Career exploration helps students become successful adults

The VIEW from here

 

 

When I was a child, I didn’t have a clue that I could be doing the work that I am doing today. I couldn’t conceptualize it. So, instead my passions were rooted in what was familiar to me. I wanted to be an artist. So, after high school I went on to pursue a fine arts degree. It wasn’t until the end of college that I discovered that I didn’t need to be an artist to work with art and I realized another passion I had – being a part of positive change in my community.

Figuring out what you want to be when you grow up isn’t as simple as it seems. It’s a journey that is built through exposure to a variety of things, parsing through those things and deciding what feeds your passion. However, exposure to different careers and experiences is not a privilege every student has.

Through programming offered by Flint & Genesee Education & Talent, a division of Flint & Genesee Group, students can take advantage of these kinds of exposure opportunities. The division aims to ensure the students we serve have the chance to broaden their experiences outside of their home and community.

This past summer, the Flint Public Health Youth Academy (FYHYA) held a cohort with YouthQuest students to teach students about the field of public health and how pursuing a career in that field can directly benefit their community. Students were also exposed to public policy, advocacy and grant writing, all of which could translate to several future career pathways.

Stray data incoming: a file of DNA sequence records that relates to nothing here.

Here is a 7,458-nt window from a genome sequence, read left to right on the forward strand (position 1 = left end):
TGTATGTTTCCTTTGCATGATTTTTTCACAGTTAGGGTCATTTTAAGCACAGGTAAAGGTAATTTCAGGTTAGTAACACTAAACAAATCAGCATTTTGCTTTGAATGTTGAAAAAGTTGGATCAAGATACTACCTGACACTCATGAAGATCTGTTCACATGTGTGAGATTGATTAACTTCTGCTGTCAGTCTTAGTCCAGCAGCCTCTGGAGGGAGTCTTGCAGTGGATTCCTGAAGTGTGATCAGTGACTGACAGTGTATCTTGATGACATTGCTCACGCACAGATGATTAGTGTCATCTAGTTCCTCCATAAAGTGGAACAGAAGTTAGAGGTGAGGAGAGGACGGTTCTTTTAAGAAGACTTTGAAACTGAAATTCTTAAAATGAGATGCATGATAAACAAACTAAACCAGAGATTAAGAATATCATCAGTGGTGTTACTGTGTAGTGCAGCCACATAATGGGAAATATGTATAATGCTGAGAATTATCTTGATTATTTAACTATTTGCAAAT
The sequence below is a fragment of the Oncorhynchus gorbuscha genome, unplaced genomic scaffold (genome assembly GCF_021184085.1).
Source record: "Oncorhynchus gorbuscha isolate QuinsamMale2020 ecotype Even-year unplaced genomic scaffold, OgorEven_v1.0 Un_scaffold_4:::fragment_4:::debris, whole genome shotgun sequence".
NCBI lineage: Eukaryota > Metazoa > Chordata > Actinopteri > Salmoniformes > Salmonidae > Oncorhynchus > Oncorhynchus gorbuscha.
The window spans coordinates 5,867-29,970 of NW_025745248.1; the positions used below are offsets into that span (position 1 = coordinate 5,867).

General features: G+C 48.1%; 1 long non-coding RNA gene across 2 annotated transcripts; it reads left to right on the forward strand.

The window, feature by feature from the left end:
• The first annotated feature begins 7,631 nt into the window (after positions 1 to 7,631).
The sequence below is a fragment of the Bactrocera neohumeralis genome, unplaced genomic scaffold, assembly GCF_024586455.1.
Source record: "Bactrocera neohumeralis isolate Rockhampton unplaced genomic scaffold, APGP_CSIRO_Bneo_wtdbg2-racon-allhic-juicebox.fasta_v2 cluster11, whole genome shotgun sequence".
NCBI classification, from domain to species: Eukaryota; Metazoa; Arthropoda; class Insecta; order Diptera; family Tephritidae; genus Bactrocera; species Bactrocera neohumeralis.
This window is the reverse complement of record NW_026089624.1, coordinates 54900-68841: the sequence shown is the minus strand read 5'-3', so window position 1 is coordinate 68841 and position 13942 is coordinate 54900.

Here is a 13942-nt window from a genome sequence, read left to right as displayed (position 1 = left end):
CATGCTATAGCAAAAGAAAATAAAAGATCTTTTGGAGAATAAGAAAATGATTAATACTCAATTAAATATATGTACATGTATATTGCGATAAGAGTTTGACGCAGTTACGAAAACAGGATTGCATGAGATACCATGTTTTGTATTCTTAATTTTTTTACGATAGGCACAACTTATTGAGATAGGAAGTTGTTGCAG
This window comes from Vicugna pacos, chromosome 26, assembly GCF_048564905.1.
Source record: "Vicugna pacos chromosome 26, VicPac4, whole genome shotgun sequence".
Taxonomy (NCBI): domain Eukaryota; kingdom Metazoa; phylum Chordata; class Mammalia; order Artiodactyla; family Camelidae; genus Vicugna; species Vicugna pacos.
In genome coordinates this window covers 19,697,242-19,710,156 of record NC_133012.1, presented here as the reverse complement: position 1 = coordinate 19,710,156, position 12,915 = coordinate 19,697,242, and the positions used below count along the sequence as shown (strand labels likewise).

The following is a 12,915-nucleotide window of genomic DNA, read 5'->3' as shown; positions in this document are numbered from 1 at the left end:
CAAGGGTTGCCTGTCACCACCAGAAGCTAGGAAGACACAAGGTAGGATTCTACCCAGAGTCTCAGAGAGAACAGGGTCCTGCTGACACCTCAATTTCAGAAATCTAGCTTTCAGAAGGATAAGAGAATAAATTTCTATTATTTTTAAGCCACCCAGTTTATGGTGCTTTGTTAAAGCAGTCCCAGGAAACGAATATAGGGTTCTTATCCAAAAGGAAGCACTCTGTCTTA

Also this summer, 50 preteens visited Genesee Career Institute (GCI) as part of YouthQuest’s Summer on the Road program. During the week they were there, students were able to try on a variety of careers including construction, robotics and screen printing.

Through this program, students not only had the chance to learn about these various careers, they were also introduced to GCI, a career-technical education center serving 11th– and 12th-grade students in Genesee County. The institute offers a variety of programs including manufacturing, health sciences and information technology.

For older students, our Summer Youth Initiative (SYI) program is a way for students to learn about new careers. For example, one of our TeenQuest graduates, BreyAn Witt, changed her career trajectory from the medical field to wildlife biology. Her inspiration for the change was due in-part to working at For-Mar Nature Preserve & Arboretum through SYI.

Career exploration is almost more important than learning hard skills. If I had been exposed to different experiences when I was young, who knows how my education and career path could have changed. When students know what’s available to them and the opportunities that are in our area, they are better equipped to make choices that will help them grow into successful adults.

Read more about the education and talent landscape in Flint & Genesee in the September digital issue of AND Magazine. Subscribe by visiting flintandgenesee.org.

Kristina Johnston is the Chief Operating Officer of the Flint & Genesee Group